I have a beef with homeschooling.
Woah! Hold up! Put away your torches and pitchforks and just listen for a second.
I’d like you to meet my made-up yet all-too-real friend Dave. Dave is a great guy, been a Christian since he was seven years old, raised in a great family with a great church’s support. He wants to be a missionary to the Muslim world (which, by the way, we need more of). Isn’t he awesome?
There’s a small problem, though.
See, Dave’s been homeschooled his whole life. There’s nothing wrong with that inherently, mind. He’s not one of those crazy hermit-homeschoolers who might as well be Amish. He doesn’t think that all things without the word “Jesus” are evil. He was even involved in a co-op group of a couple hundred people, so he’s not a social unicorn.
He just hasn’t met very many unbelievers. He’s certainly never had a friend who wasn’t a Christian.
Dave decides to go to a Christian college, or a nearby community college, or maybe he does online college. That doesn’t really matter. Either way, he’s not going very far from home, idealistically or geographically.
Then he’s got his degree in intercultural studies or missionary studies or whatever, and he’s off to the Middle East.
Maybe he’s done mission trips before, but this isn’t anything like what he’s done. Before, he was safe in the knowledge that he could help. But now? Suddenly he’s surrounded by people who are different from him, raised differently, think differently, and are completely sure that they don’t need any help, thank you.
What’s Dave to do? How’s he supposed to relate?
This is my beef with homeschooling, especially homeschooling in high school. High school is when you form your identity, when you figure out who you are. I think that forming your identity is as much about comparison as it is foundation. I think that you can’t really know who you are until you also know what you’re not.
What’s more, I don’t think you can properly relate to people well in order to tell them about Jesus until you’ve related to them badly. And what better place to relate to people than in the only social setting where such things are expected! Understanding people and evangelism are just like anything else: they take practice.
Look, I know I can’t pin this all on homeschooling. Homeschoolers can figure it out after graduation, and often do. What’s more, I know that public schools are not always the answer. From what I’ve heard about the public schools around here, many of them are very different from my experience, and a few of them are downright terrible.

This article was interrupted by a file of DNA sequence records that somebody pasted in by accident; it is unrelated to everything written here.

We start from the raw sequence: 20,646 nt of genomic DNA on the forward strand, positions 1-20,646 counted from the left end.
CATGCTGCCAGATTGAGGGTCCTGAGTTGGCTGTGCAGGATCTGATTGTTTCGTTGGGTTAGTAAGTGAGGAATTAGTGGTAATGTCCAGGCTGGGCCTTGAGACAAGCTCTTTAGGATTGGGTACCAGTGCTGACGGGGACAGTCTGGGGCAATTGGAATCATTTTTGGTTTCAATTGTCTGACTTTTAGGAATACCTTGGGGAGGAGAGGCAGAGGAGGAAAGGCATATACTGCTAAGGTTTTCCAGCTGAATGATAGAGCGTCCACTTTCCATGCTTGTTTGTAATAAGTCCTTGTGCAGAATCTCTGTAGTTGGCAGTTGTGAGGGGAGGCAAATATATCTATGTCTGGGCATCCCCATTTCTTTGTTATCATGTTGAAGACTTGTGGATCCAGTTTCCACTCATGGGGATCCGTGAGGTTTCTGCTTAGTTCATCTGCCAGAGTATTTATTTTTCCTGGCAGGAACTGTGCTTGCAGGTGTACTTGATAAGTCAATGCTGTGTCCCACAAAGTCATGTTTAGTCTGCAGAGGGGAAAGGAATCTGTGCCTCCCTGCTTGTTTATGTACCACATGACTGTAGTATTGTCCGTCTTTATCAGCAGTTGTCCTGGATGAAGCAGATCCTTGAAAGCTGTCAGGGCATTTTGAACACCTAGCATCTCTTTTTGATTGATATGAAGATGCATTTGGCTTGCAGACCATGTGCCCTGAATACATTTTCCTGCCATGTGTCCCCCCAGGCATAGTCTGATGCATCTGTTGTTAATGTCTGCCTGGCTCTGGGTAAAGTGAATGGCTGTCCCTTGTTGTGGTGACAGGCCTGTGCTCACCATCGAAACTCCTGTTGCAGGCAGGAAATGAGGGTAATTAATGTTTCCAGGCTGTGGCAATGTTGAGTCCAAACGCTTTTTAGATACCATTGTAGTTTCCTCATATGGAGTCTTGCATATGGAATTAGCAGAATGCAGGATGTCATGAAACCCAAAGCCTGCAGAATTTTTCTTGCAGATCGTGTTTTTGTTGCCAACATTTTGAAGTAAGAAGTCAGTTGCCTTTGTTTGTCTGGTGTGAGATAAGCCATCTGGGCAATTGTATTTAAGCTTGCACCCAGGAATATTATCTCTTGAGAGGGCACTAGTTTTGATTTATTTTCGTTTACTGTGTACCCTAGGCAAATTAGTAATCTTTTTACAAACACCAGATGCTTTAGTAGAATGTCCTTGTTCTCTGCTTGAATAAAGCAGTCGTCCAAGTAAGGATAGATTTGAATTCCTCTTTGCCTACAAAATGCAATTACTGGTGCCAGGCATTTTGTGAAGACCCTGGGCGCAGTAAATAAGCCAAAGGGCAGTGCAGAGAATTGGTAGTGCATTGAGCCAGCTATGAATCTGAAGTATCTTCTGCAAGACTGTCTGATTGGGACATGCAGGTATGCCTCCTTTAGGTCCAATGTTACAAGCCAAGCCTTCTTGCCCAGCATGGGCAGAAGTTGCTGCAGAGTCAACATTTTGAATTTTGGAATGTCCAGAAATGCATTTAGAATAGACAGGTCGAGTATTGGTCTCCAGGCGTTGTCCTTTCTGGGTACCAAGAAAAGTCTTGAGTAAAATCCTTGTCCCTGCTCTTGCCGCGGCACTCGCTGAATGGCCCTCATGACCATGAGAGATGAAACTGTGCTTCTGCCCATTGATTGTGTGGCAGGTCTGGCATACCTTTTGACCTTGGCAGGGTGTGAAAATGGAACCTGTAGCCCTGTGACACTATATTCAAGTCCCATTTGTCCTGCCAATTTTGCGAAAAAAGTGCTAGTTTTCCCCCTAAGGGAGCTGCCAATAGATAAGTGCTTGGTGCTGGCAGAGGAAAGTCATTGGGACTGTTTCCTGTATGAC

About now you’re probably like, Hannah, where are you going with this?
What I’m trying to say is not that you should send your children to public school. That’s between you and them and God. What I’m saying is that Dave’s problem is our own.
Dave finds himself unable to relate to unbelievers because he’s never needed to. That’s the thing, though. We ALL need to relate to unbelievers. God said so.
“I have become all things to all people, so that by all means I may save some,” Paul writes in 1 Corinthians 9:22. And no, I didn’t take that out of context. Look it up. We’re all commanded to preach the good news, folks. How can we do that when we don’t know what people are going through, haven’t heard their ideas, have no clue where they’re coming from?
I went back home over break and got together with “the oddsquad,” my old high school friends that I care about deeply. Two of them are bisexual, one’s a Wiccan, and the rest are varying degrees of atheist, agnostic, or Christian so deep down that it’s hard to see fruit.
And I sat there in Arby’s listening to them talk, and suddenly I remembered that there are people in the world who are not Christians. That’s easy to forget at this school. And I remembered that I am a light in a dark world. Or at least, I should be.
We talk about the Christian bubble. It’s all too real, folks. To get sucked in, to never even try to reach out to the outside world, to be satisfied with being a Christian among Christians—to do these things is to snub unbelievers and disobey God.